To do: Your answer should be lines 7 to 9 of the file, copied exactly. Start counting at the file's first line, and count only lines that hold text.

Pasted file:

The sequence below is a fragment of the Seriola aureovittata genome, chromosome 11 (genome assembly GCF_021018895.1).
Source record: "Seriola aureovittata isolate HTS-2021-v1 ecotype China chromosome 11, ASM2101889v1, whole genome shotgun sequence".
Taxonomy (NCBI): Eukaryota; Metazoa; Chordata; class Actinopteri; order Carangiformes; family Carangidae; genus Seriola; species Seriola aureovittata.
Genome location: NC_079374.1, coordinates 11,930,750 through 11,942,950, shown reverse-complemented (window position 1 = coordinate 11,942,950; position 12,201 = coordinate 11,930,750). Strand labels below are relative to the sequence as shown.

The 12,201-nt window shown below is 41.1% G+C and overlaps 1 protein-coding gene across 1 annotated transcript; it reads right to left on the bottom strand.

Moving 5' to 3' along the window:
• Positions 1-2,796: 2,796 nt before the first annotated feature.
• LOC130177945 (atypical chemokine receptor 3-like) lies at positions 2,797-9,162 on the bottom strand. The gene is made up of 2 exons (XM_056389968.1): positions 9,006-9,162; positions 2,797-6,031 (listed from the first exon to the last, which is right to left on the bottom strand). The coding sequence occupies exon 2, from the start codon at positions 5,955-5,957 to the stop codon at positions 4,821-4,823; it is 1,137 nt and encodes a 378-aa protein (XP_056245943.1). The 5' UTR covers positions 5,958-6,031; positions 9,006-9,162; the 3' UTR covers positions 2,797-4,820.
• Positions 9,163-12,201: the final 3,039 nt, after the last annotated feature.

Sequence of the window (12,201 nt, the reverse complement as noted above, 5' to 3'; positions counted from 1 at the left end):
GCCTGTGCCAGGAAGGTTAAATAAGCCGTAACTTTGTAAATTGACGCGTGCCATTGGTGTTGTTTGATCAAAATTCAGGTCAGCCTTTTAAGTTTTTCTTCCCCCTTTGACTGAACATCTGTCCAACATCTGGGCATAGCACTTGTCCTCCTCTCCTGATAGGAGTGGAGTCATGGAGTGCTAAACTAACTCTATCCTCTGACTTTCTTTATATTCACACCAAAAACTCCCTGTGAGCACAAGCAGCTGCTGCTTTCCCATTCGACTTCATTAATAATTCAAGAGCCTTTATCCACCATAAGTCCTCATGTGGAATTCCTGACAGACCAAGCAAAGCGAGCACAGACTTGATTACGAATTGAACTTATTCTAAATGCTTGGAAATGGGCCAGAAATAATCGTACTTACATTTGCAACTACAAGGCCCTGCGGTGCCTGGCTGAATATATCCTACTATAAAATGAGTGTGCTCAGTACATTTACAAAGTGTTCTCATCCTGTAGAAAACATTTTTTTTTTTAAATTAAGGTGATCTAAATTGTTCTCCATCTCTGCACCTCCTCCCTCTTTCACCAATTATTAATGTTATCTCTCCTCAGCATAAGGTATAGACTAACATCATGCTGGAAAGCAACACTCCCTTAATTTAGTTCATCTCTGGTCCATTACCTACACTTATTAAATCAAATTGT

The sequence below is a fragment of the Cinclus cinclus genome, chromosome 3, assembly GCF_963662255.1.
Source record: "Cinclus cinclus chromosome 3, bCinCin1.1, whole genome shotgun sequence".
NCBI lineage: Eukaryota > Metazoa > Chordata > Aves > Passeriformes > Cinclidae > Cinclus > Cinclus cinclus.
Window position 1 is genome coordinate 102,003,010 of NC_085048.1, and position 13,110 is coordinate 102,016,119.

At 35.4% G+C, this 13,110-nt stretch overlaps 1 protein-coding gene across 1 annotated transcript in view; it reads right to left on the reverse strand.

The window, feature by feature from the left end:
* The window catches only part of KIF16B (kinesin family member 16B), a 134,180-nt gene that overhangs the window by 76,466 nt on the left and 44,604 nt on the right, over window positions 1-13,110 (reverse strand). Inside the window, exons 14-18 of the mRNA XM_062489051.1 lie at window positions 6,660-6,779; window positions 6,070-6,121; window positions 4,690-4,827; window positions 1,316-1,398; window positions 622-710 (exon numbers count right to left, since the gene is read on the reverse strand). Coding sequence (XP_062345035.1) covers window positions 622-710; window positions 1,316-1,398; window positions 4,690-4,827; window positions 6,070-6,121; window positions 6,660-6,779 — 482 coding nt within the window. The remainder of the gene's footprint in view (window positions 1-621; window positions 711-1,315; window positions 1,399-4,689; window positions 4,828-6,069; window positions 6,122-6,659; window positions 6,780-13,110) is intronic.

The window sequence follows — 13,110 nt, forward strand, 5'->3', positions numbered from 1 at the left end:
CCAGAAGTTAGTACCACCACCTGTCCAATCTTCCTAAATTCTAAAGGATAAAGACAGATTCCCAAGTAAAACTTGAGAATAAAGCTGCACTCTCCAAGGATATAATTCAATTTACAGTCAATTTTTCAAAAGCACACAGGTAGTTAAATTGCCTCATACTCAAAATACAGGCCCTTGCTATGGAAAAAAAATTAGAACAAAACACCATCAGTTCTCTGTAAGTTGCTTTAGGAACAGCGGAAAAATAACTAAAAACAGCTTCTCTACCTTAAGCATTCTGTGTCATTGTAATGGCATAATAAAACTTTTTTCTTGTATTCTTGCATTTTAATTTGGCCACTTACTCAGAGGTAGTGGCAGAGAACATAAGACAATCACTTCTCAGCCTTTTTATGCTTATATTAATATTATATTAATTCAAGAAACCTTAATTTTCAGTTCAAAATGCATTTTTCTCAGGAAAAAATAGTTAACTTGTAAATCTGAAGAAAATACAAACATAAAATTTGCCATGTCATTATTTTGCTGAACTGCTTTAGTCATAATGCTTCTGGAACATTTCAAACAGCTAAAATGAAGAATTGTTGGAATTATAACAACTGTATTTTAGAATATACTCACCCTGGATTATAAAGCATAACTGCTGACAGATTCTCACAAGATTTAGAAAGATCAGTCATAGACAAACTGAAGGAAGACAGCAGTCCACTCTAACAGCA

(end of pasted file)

• Positions 1-2,796: 2,796 nt before the first annotated feature.
• LOC130177945 (atypical chemokine receptor 3-like) lies at positions 2,797-9,162 on the bottom strand. The gene is made up of 2 exons (XM_056389968.1): positions 9,006-9,162; positions 2,797-6,031 (listed from the first exon to the last, which is right to left on the bottom strand). The coding sequence occupies exon 2, from the start codon at positions 5,955-5,957 to the stop codon at positions 4,821-4,823; it is 1,137 nt and encodes a 378-aa protein (XP_056245943.1). The 5' UTR covers positions 5,958-6,031; positions 9,006-9,162; the 3' UTR covers positions 2,797-4,820.
• Positions 9,163-12,201: the final 3,039 nt, after the last annotated feature.